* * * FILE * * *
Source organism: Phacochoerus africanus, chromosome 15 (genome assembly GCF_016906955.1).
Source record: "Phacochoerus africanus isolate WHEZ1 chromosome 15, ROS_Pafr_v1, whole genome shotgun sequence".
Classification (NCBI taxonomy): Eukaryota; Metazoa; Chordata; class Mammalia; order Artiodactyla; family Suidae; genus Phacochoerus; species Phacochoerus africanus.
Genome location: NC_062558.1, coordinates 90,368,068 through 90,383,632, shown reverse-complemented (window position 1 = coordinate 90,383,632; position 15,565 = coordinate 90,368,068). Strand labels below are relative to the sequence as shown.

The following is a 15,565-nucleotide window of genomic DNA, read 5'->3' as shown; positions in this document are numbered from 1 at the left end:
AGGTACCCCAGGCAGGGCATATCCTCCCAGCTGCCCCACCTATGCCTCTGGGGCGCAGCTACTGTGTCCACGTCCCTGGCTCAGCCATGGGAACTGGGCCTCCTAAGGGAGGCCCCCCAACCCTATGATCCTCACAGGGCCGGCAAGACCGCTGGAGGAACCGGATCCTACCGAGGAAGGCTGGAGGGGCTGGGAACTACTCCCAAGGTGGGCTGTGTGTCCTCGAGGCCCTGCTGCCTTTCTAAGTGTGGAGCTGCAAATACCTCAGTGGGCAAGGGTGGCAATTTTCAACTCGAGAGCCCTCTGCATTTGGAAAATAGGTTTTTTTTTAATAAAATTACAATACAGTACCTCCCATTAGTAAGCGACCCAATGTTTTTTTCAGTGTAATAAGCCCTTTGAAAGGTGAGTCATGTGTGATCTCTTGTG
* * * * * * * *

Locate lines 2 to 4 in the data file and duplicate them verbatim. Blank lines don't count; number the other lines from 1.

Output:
Source record: "Phacochoerus africanus isolate WHEZ1 chromosome 15, ROS_Pafr_v1, whole genome shotgun sequence".
Classification (NCBI taxonomy): Eukaryota; Metazoa; Chordata; class Mammalia; order Artiodactyla; family Suidae; genus Phacochoerus; species Phacochoerus africanus.
Genome location: NC_062558.1, coordinates 90,368,068 through 90,383,632, shown reverse-complemented (window position 1 = coordinate 90,383,632; position 15,565 = coordinate 90,368,068). Strand labels below are relative to the sequence as shown.